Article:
Challenging a claim

The key to obtaining the maximum benefit from your insurance policy is to keep accurate records and to challenge any denied claims. Some tips on good recordkeeping are:

• Make photocopies of everything you send to your insurance company, including claims, letters, and bills.

• Pay bills by check, and keep all of your canceled checks.

• Keep all correspondence you receive from billing companies and insurance.

• Write down the date, name of person contacted, and conversation of all phone calls concerning insurance.

• Keep accurate records of all medical expenses and claims submitted.

Policyholders have the right to appeal a claim denial by their insurance company.

The following are suggested steps to contest a claim:

• Keep original documents in your files and send photocopies to the insurance company with a letter outlining why the claim should be covered. Make sure to get the reply in writing.

We were making inquiries into hospice care, feeling it was time to explore that option. I found out that the only pediatric hospice provider in the state of Georgia was not on the preferred provider list. They would pay for benefits, but at a reduced rate; not a good thing since the lifetime maximum for hospice care was $7,500. With these benefits, we would get 78 days of hospice care. I felt like my only options were reduced pediatric care or full benefits using adult services. I wrote a letter of appeal stating that medically and ethically, neither of these were good choices. Well, we got a better outcome than I asked for. Not only will they cover the pediatric provider, but they have waived the lifetime maximum!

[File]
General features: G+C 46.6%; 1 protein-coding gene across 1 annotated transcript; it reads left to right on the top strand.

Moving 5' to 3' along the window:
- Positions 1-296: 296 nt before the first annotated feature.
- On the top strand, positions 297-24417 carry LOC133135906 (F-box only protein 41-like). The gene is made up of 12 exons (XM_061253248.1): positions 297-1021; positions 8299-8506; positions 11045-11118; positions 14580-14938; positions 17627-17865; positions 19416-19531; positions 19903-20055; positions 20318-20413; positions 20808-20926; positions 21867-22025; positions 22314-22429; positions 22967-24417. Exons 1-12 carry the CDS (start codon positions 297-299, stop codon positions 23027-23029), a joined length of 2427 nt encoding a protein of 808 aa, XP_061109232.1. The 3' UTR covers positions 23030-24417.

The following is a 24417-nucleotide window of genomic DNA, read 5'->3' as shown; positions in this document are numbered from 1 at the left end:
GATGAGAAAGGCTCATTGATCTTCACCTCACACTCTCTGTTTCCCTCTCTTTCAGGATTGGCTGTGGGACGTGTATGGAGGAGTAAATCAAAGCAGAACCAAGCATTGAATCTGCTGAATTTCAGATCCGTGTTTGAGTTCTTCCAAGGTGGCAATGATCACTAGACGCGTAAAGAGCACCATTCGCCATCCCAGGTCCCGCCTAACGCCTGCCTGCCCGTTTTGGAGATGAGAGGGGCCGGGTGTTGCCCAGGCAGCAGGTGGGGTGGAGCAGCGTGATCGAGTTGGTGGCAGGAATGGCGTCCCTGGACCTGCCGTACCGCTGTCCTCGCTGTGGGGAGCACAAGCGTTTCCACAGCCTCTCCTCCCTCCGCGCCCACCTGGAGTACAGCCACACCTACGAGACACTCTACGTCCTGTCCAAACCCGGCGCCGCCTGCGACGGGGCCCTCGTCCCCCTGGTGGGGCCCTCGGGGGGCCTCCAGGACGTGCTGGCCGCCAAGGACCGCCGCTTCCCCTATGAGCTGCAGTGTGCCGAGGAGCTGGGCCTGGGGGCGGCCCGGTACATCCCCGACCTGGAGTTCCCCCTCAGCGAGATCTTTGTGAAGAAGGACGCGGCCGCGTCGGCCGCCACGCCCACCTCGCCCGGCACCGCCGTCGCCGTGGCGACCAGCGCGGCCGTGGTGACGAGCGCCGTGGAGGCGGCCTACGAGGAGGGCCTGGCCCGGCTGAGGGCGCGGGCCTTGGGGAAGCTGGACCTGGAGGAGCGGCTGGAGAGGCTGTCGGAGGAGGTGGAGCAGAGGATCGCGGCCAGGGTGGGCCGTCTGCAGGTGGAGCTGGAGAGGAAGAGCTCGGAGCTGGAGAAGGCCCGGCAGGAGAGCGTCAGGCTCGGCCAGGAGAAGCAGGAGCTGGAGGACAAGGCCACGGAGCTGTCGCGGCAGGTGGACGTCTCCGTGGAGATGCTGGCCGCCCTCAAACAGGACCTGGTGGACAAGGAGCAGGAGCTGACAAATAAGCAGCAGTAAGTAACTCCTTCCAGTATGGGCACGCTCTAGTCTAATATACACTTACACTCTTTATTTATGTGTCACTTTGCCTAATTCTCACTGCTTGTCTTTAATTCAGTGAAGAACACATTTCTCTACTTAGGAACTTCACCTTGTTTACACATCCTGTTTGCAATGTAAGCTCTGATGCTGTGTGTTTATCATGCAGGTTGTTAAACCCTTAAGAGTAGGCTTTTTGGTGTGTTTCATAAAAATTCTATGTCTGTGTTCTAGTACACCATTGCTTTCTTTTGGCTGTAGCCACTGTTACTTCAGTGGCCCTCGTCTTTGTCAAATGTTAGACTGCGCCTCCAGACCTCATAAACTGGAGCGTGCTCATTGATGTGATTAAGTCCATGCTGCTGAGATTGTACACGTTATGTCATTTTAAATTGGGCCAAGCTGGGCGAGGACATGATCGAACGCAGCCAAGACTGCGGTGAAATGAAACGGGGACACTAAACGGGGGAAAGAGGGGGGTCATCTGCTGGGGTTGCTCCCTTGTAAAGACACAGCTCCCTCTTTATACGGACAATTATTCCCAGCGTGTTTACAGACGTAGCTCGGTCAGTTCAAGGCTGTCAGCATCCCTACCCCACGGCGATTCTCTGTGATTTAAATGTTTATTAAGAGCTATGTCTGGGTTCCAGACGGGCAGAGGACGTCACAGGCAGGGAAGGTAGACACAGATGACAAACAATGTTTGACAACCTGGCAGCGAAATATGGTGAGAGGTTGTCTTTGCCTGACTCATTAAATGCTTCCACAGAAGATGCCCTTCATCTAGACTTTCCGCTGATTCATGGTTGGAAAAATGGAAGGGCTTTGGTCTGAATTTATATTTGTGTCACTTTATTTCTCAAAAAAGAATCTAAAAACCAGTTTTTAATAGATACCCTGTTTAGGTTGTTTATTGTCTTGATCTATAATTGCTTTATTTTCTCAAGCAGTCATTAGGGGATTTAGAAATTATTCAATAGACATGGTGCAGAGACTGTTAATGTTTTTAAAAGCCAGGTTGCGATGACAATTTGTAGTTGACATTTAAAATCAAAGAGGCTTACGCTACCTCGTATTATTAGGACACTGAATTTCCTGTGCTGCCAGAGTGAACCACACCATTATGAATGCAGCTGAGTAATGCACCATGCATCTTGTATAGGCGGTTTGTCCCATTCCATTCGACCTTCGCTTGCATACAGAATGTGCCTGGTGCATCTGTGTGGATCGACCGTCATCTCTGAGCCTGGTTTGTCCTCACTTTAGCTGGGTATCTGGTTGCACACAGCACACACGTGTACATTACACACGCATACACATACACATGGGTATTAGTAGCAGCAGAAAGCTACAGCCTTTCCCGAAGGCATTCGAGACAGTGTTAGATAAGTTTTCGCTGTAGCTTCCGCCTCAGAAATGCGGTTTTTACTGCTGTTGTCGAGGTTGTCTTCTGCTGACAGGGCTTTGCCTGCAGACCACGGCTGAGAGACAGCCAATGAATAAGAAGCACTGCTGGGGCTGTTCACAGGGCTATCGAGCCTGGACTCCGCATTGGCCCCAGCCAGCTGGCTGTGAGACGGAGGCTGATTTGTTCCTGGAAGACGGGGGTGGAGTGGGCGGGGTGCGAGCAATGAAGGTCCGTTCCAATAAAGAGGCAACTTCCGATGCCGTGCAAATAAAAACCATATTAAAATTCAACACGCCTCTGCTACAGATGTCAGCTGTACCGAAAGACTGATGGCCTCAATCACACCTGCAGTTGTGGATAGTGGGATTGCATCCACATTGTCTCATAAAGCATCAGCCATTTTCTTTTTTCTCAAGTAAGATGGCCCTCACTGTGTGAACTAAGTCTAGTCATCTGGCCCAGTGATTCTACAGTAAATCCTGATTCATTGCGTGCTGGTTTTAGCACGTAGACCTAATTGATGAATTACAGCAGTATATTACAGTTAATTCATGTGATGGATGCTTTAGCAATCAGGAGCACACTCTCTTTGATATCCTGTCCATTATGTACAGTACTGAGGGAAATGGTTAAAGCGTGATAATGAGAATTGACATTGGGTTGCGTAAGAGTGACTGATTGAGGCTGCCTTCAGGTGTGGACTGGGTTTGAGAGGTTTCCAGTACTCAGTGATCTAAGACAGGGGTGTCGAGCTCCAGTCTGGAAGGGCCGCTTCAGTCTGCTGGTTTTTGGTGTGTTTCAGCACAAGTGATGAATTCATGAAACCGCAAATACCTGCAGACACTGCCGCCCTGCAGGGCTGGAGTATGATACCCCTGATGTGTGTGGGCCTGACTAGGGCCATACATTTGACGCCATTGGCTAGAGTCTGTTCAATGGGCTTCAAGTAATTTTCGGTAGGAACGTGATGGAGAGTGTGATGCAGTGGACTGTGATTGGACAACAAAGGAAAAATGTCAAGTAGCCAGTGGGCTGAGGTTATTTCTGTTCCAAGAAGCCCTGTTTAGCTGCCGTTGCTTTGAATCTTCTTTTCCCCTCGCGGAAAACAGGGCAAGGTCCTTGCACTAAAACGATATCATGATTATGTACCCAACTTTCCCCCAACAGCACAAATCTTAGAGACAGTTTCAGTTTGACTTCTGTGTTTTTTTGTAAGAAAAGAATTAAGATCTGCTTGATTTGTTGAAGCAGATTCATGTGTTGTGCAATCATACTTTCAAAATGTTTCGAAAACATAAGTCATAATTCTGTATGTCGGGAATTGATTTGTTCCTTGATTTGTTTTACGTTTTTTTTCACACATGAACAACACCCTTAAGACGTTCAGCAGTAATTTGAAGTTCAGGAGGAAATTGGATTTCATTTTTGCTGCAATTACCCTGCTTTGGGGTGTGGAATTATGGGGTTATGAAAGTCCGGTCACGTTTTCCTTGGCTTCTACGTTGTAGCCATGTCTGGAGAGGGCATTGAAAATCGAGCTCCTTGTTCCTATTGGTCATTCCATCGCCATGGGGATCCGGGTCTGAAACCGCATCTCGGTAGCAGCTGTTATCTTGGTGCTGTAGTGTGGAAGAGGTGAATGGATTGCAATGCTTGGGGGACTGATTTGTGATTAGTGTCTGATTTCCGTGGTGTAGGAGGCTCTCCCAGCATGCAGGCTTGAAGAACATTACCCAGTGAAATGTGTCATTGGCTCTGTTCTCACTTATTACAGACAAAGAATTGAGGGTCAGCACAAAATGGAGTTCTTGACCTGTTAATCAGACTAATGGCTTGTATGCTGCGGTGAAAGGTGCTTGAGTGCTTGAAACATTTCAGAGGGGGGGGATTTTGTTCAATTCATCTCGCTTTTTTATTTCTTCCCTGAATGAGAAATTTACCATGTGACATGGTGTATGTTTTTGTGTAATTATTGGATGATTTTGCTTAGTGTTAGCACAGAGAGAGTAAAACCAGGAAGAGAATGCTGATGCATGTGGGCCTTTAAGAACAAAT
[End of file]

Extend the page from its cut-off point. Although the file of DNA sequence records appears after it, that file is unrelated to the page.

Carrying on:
• If the insurance company is refusing coverage because they claim the procedure is "investigational" or "experimental" and therefore not covered, contact the Childhood Cancer Ombudsman Program for assistance. This organization offers a free service to help families maximize benefits or resolve disputes. In most cases, a detailed letter from your treating oncologist may help to resolve these issues.

• Contact your elected representative to the US Congress. All Senators and members of the House of Representatives have staff who help constituents with problems. You may also contact your state insurance board with concerns and complaints.

When I ran into insurance company problems, I wrote a letter to the insurance company detailing the facts, the decisions the insurance company made, and a logical explanation on why the procedure needed to happen. I also noted on the letter that a copy was going to our state insurance commissioner, and sent both letters by certified mail. Within two days, the insurance company all of a sudden decided to cover the procedure. I later found out that the insurance commissioner's office started an investigation against them. Letters help, especially when sent by certified mail.

• If all of the above steps do not resolve the dispute, take your claim to small claims court or hire an attorney skilled in insurance matters to sue the insurance company.

Above all, don't be afraid to ask questions, and be persistent!

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